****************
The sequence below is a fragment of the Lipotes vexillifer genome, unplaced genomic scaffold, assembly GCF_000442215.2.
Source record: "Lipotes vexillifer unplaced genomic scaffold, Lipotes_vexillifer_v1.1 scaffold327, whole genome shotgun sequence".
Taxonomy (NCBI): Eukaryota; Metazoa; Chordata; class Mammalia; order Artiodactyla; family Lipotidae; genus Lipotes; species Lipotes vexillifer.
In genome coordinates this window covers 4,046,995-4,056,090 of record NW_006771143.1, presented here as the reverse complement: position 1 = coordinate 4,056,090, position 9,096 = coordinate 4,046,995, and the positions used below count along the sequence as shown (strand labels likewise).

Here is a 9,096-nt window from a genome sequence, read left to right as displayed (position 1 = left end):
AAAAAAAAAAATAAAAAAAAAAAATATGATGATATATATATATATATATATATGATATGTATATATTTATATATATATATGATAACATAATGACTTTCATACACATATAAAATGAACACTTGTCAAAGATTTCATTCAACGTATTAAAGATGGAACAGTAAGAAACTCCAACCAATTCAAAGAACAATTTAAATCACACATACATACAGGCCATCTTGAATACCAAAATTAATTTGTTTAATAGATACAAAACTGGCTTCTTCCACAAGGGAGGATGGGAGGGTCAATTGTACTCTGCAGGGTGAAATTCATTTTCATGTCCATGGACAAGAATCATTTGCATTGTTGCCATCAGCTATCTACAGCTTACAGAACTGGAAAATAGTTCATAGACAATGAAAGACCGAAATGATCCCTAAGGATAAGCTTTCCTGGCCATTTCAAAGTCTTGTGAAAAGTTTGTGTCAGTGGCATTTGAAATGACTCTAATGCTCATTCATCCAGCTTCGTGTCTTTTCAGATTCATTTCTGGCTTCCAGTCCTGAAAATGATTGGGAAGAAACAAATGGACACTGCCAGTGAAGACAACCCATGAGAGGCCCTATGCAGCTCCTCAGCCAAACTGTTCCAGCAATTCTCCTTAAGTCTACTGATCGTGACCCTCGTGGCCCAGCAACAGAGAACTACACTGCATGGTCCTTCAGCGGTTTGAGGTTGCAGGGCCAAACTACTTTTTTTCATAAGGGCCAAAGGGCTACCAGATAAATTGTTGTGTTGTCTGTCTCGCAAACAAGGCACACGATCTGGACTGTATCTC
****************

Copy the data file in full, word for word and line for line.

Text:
The sequence below is a fragment of the Lipotes vexillifer genome, unplaced genomic scaffold, assembly GCF_000442215.2.
Source record: "Lipotes vexillifer unplaced genomic scaffold, Lipotes_vexillifer_v1.1 scaffold327, whole genome shotgun sequence".
Taxonomy (NCBI): Eukaryota; Metazoa; Chordata; class Mammalia; order Artiodactyla; family Lipotidae; genus Lipotes; species Lipotes vexillifer.
In genome coordinates this window covers 4,046,995-4,056,090 of record NW_006771143.1, presented here as the reverse complement: position 1 = coordinate 4,056,090, position 9,096 = coordinate 4,046,995, and the positions used below count along the sequence as shown (strand labels likewise).

Here is a 9,096-nt window from a genome sequence, read left to right as displayed (position 1 = left end):
AAAAAAAAAAATAAAAAAAAAAAATATGATGATATATATATATATATATATATGATATGTATATATTTATATATATATATGATAACATAATGACTTTCATACACATATAAAATGAACACTTGTCAAAGATTTCATTCAACGTATTAAAGATGGAACAGTAAGAAACTCCAACCAATTCAAAGAACAATTTAAATCACACATACATACAGGCCATCTTGAATACCAAAATTAATTTGTTTAATAGATACAAAACTGGCTTCTTCCACAAGGGAGGATGGGAGGGTCAATTGTACTCTGCAGGGTGAAATTCATTTTCATGTCCATGGACAAGAATCATTTGCATTGTTGCCATCAGCTATCTACAGCTTACAGAACTGGAAAATAGTTCATAGACAATGAAAGACCGAAATGATCCCTAAGGATAAGCTTTCCTGGCCATTTCAAAGTCTTGTGAAAAGTTTGTGTCAGTGGCATTTGAAATGACTCTAATGCTCATTCATCCAGCTTCGTGTCTTTTCAGATTCATTTCTGGCTTCCAGTCCTGAAAATGATTGGGAAGAAACAAATGGACACTGCCAGTGAAGACAACCCATGAGAGGCCCTATGCAGCTCCTCAGCCAAACTGTTCCAGCAATTCTCCTTAAGTCTACTGATCGTGACCCTCGTGGCCCAGCAACAGAGAACTACACTGCATGGTCCTTCAGCGGTTTGAGGTTGCAGGGCCAAACTACTTTTTTTCATAAGGGCCAAAGGGCTACCAGATAAATTGTTGTGTTGTCTGTCTCGCAAACAAGGCACACGATCTGGACTGTATCTC